While Greece and Egypt were being overwhelmed by Latin-speaking armies and Greek medical knowledge was being centralised in Rome and Alexandria, the diverse tribal sheikdoms of Arabia were still using speculative folk medicine and worshipping desert stone navigation markers, for understandable reasons. Only in 622 AD did the founder of Islam, Muhammad, begin unifying conquests of the Arabian tribes. After Muhammad passed, the Arabic-speaking Moors invaded Christian Spain in 711 AD and stayed in dominant or weaker states for the next 800 years. Roman Latins absorbed Greek medical ideas, eventually passing to Islam where they found their way back to the Latin world through many pathways, in a partly changed form, effected by intellectuals and translators. The problems they faced were these.

The root of the Greek language is a unique 3,400-year-old stem of the earlier Indo-European language group, yet with a Phoenician originated alphabet via Linear B. Arabic has a central Semitic Iron Age root coming out of the Anti-Lebanon mountains and Mesopotamia, yet its script is directly formed from Nabbatean Aramaic. The root of Latin is also Indo-European but heavily altered by Etruscan Iron Age peoples – the original occupants of Europe post-Africa. Written Latin is a combination of Etruscan and Greek scripts. Each verbal language is not linked to its written language by origin – a translational nightmare. People conversed, but few could write. Higher learning was still developing. Critical to the question, educated translators might not be medically trained and therefore in danger of mistranslating vital concepts. There were also religious objections. Overall, effective translators were hard to find.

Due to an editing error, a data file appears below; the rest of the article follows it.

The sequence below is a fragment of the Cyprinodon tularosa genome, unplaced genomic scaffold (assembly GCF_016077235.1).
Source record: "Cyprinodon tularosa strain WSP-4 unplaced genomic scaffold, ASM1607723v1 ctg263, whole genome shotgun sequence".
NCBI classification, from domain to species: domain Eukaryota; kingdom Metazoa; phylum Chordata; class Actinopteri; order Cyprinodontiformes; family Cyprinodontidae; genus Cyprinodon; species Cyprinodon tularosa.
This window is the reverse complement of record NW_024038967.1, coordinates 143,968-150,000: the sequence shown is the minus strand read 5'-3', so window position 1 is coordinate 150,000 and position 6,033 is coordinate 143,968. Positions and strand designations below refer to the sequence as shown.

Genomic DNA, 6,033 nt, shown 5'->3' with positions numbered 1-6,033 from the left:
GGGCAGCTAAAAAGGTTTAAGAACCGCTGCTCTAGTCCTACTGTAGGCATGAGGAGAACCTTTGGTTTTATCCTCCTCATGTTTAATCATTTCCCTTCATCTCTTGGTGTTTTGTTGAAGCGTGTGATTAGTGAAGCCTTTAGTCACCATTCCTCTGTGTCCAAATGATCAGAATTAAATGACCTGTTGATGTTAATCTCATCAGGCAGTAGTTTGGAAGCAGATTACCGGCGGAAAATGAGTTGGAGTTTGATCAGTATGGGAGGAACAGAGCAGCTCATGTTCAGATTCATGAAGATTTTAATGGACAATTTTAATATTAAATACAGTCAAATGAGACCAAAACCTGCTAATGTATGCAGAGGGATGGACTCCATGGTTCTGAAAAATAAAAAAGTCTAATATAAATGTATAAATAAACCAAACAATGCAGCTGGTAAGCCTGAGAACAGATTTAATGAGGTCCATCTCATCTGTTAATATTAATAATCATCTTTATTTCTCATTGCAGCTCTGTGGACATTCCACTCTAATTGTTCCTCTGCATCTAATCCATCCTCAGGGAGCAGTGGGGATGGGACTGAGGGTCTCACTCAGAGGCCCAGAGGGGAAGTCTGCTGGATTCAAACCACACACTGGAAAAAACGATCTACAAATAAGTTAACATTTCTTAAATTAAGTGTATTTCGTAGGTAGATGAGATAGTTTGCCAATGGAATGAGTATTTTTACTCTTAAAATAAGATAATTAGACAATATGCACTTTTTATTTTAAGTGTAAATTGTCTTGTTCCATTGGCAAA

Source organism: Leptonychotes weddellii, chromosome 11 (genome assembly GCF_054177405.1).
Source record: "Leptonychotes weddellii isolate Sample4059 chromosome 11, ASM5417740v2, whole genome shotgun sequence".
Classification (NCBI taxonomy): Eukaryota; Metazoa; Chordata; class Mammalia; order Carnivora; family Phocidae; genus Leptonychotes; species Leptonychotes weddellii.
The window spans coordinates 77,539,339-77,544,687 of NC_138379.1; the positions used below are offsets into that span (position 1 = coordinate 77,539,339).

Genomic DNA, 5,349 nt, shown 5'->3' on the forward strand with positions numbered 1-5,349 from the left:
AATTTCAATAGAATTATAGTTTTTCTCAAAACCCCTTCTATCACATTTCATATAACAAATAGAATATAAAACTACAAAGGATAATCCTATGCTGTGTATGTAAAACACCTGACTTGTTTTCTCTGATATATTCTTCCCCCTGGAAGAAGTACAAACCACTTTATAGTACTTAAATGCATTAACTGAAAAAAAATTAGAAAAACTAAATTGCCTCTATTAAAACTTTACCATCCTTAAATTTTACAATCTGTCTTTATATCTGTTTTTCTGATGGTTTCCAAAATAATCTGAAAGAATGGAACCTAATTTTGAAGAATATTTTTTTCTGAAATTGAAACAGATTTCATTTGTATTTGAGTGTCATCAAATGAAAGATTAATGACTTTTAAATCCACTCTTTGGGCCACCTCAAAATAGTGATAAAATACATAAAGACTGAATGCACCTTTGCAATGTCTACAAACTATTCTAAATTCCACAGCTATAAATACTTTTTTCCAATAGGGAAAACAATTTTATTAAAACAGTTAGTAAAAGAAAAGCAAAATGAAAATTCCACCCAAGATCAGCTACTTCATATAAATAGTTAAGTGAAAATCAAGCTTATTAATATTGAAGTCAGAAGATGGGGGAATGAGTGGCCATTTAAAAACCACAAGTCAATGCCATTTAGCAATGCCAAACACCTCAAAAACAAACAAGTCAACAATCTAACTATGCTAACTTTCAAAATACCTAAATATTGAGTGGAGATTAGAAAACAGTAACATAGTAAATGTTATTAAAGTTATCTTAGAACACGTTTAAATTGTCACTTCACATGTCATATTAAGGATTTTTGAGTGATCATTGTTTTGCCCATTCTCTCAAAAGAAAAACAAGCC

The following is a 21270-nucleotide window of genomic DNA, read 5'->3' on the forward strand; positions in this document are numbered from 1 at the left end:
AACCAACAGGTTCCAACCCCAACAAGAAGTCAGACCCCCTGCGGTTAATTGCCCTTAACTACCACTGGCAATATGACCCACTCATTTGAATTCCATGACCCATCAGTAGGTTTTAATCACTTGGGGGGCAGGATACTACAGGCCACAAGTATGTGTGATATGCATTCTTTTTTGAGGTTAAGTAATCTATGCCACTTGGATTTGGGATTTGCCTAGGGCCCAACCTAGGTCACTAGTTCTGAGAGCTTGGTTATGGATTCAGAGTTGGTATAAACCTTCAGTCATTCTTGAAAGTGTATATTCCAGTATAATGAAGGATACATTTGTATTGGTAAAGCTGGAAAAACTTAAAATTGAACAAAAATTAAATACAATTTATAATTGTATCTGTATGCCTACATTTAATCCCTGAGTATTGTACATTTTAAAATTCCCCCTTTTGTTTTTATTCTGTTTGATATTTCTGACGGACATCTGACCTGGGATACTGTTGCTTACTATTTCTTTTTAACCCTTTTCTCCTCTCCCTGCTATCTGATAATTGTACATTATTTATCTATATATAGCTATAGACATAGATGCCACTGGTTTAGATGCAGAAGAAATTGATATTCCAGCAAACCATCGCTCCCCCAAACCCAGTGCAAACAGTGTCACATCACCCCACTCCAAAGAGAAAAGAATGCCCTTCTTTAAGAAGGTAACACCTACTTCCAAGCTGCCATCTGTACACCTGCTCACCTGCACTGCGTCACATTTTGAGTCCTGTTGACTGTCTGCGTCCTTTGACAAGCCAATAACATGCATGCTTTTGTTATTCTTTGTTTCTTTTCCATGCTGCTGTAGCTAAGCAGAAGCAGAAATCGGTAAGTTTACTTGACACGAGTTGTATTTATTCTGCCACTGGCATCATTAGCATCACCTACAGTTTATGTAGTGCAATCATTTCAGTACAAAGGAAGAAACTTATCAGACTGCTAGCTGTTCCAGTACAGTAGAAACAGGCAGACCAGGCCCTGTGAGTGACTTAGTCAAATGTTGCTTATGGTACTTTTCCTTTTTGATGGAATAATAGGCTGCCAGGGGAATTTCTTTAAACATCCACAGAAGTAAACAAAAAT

Ancient societies bound populations to farm estates. Only upper echelon rulers or the professions could cross state/tribal boundaries. For example, warriors (Alexander’s army), doctors of medicine like Galen, a Greek employed by emperors Marcus Aurelius and Commodus in Rome, Rhazes, ibn Sina, ibn Rushd (Averroes) and Benzi. Travelling academics including translators, Dioscorides, Hunayn ibn Ishaq, Al-Ghazali (the Persian Arabic-speaker Algazel), al-Ghafiqi and sailor-traders, could take medical knowledge and pass it on, provided language was not a barrier. Sometimes it was possible to use semiotic hand-pointing and diagrams (Hunayn’s eye diagrams), to enhance understanding between people of different cultures but the overwhelming method of transmission was through writing – books and parchments. Though never error-free, Greek medical texts were read across the known world.

Yes, skilled translators with medical knowledge were needed but here it is necessary to examine the word ‘translation’. This can have two meanings, the common one of changing the coded signs or phonemes of language to new understandable equivalents – but also the ‘cloud-movement’ of ideas – almost a transubstantiation from an old concept to a new state of knowledge. Nowadays Christians talk of the ‘translation of the Host’ in Communion. This essay on the deep roots of the NHS, is more about the latter kind of translation – did something fundamentally new come out of the old during the communion of cultures? Was medical knowledge enhanced by both types of translation? In what order did this occur?